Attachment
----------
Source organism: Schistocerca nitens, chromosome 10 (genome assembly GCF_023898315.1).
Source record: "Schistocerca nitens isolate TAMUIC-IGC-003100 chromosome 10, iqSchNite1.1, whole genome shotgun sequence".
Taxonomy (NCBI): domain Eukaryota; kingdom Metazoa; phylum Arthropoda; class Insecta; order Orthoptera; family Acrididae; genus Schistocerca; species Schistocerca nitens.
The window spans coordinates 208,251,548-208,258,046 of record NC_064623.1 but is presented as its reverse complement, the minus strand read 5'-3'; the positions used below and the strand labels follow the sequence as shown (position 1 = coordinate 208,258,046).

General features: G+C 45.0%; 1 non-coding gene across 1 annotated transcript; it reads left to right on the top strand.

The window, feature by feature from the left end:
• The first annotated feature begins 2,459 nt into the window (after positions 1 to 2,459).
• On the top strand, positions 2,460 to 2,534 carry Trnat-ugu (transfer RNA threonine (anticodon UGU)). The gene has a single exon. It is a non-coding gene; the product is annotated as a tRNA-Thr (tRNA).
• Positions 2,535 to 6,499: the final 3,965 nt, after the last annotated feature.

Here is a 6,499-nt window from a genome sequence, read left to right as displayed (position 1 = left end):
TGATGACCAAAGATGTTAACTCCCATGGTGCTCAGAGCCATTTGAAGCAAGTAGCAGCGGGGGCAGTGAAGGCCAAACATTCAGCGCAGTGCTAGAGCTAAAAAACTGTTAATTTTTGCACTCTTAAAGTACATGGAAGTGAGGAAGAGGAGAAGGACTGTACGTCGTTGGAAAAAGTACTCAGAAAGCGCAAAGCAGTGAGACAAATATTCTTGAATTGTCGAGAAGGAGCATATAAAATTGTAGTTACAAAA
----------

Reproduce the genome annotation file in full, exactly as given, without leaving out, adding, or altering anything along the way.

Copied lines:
Source organism: Schistocerca nitens, chromosome 10 (genome assembly GCF_023898315.1).
Source record: "Schistocerca nitens isolate TAMUIC-IGC-003100 chromosome 10, iqSchNite1.1, whole genome shotgun sequence".
Taxonomy (NCBI): domain Eukaryota; kingdom Metazoa; phylum Arthropoda; class Insecta; order Orthoptera; family Acrididae; genus Schistocerca; species Schistocerca nitens.
The window spans coordinates 208,251,548-208,258,046 of record NC_064623.1 but is presented as its reverse complement, the minus strand read 5'-3'; the positions used below and the strand labels follow the sequence as shown (position 1 = coordinate 208,258,046).

General features: G+C 45.0%; 1 non-coding gene across 1 annotated transcript; it reads left to right on the top strand.

The window, feature by feature from the left end:
• The first annotated feature begins 2,459 nt into the window (after positions 1 to 2,459).
• On the top strand, positions 2,460 to 2,534 carry Trnat-ugu (transfer RNA threonine (anticodon UGU)). The gene has a single exon. It is a non-coding gene; the product is annotated as a tRNA-Thr (tRNA).
• Positions 2,535 to 6,499: the final 3,965 nt, after the last annotated feature.

Here is a 6,499-nt window from a genome sequence, read left to right as displayed (position 1 = left end):
TGATGACCAAAGATGTTAACTCCCATGGTGCTCAGAGCCATTTGAAGCAAGTAGCAGCGGGGGCAGTGAAGGCCAAACATTCAGCGCAGTGCTAGAGCTAAAAAACTGTTAATTTTTGCACTCTTAAAGTACATGGAAGTGAGGAAGAGGAGAAGGACTGTACGTCGTTGGAAAAAGTACTCAGAAAGCGCAAAGCAGTGAGACAAATATTCTTGAATTGTCGAGAAGGAGCATATAAAATTGTAGTTACAAAA